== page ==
Developing Primary student ICT capability - A Case Study Part 2

This is the second blog about my experiences as a technology teacher at a primary school in Toowoomba. Although only for one term at this stage, I have been enjoying the challenge at putting my own theories that I have researched about developing student ICT capability into practice.

What I hope you will gain from this blog is an insight as to what you must do in order to develop student ICT capability. Particularly if you are a primary school teacher as the majority of this occurs within your realm.


Nevertheless, the development of student ICT capability is a critical process that all teachers must follow. For students to develop this capability all teachers must take note as it is best facilitated in a broad context which means throughout all Learning Areas of the Australian Curriculum.

As my experience is only a short term one (until the end of the term), it is not likely that capabilities will be developed. However, the process will have started. ICT capability is not something that students will have at the end of their school career.

As new and emerging ICTs enters our lives at a fast-growing rapid pace, it is inevitable that we will always be developing our capabilities. Hence the term becoming ‘lifelong learners’.


In this blog, you will learn one of the key ingredients to fostering a culture of progression and continuity in student ICT capability – emphasising the use of higher order thinking skills.

When I first started this term, I was informed on the students’ current activities. It was important for me, therefore, not to disrupt this learning process and continue using the resources.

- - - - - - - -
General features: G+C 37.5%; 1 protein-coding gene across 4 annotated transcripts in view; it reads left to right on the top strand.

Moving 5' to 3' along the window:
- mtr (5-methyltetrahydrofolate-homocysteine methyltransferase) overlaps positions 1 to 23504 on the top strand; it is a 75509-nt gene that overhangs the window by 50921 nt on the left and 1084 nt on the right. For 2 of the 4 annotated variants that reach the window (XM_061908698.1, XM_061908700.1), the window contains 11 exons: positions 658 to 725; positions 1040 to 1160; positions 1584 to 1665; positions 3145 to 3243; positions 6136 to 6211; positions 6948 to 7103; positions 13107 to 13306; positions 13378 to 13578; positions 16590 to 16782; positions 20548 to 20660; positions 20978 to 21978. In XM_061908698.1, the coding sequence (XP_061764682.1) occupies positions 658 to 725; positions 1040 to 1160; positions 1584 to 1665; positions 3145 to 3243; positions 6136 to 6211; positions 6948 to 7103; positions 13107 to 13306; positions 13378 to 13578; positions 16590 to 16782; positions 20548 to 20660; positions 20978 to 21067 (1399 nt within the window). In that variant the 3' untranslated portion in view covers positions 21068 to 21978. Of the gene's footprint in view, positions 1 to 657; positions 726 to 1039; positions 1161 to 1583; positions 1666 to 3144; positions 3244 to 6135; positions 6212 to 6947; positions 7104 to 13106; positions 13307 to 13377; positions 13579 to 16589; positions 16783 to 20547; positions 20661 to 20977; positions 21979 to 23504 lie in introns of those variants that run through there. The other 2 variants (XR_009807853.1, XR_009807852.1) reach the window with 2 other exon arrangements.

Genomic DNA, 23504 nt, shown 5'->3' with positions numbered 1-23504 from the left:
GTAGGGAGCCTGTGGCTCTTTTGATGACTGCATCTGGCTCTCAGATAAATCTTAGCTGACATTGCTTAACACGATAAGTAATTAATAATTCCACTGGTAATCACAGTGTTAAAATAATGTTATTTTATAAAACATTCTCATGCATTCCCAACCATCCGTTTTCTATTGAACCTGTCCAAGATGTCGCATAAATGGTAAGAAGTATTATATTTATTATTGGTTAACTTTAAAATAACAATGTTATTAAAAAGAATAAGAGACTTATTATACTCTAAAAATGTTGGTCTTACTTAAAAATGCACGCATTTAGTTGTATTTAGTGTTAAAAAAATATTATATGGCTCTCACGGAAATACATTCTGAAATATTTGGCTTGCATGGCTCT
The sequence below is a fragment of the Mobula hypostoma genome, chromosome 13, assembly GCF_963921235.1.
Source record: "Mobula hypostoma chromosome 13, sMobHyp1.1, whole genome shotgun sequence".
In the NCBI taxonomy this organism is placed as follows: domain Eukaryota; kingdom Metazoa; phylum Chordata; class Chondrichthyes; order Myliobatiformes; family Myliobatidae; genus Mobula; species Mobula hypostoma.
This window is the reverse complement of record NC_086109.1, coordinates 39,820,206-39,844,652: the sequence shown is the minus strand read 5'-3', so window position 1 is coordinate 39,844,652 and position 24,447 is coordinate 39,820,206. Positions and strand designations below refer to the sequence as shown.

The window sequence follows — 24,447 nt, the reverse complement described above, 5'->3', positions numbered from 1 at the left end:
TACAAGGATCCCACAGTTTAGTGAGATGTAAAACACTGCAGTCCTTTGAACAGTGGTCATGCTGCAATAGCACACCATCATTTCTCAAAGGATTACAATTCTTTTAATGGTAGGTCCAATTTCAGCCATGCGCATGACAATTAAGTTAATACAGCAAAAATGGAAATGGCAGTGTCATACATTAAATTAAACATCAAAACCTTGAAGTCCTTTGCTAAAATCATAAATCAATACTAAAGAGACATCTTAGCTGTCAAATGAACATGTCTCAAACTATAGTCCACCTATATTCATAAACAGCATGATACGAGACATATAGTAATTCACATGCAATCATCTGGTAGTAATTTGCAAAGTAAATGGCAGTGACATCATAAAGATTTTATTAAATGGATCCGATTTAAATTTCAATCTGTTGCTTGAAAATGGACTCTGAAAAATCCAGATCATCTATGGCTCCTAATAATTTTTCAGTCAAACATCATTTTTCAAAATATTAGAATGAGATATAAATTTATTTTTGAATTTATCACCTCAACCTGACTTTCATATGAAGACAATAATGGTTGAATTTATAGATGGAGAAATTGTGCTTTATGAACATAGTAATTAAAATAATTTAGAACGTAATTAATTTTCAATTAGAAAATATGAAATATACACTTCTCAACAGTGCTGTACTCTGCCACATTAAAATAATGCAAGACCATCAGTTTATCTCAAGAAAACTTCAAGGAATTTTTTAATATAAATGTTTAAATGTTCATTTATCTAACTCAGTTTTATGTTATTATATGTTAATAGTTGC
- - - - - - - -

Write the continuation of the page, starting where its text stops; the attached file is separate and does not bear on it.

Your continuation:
These were bee-bots and the Lego robotics program, WeDo 2.0. Such ICT devices are becoming an important part of primary school education these days.


My plan or objectives where then to capitalise on the use of these resources and demonstrate how to promote the development of student ICT capability.

An important part of helping students to develop their capabilities is understanding the limitations and opportunities of the ICT systems available.

What this involved was setting up simple tasks for ICT tools such as the bee-bots like programming them to create simple mathematical shapes like squares or rectangles and then helping them to move onto more complex ones.

Whole class discussions involved questioning students on the capabilities of the bee-bot. An example of this would be asking the students if it could also create a triangle in which the answer would be no as they can only turn 45 degrees.


Student ICT capability development relies heavily on the decisions that students make in order to complete a finished product.

So I made sure that I took the time to discuss with the whole class what my expectations were and to demonstrate to the whole class as well as to the groups that I created the process that I wanted them to follow.

This was a very important part of their learning. With the tiniest and minimum amount of support given, I encouraged students to then show me how to do it. This was closely monitored.


Higher order thinking skills is about ensuring that students make the decisions that will facilitate the right ICT solution to the problem. For example, with the bee-bots I wanted them to make simple mathematical shapes.

It will be these decisions that will form a key part in my judgement later on when determining their attainment along with the other significant aspects of ICT capability.

For students to be ICT capable, they will need to not only be aware of various techniques that they know, but also to be able to decide if this knowledge is right in order to develop ICT solutions to future problems.


ICT in society has emerged and developed for many reasons in our lives to make our existence easier.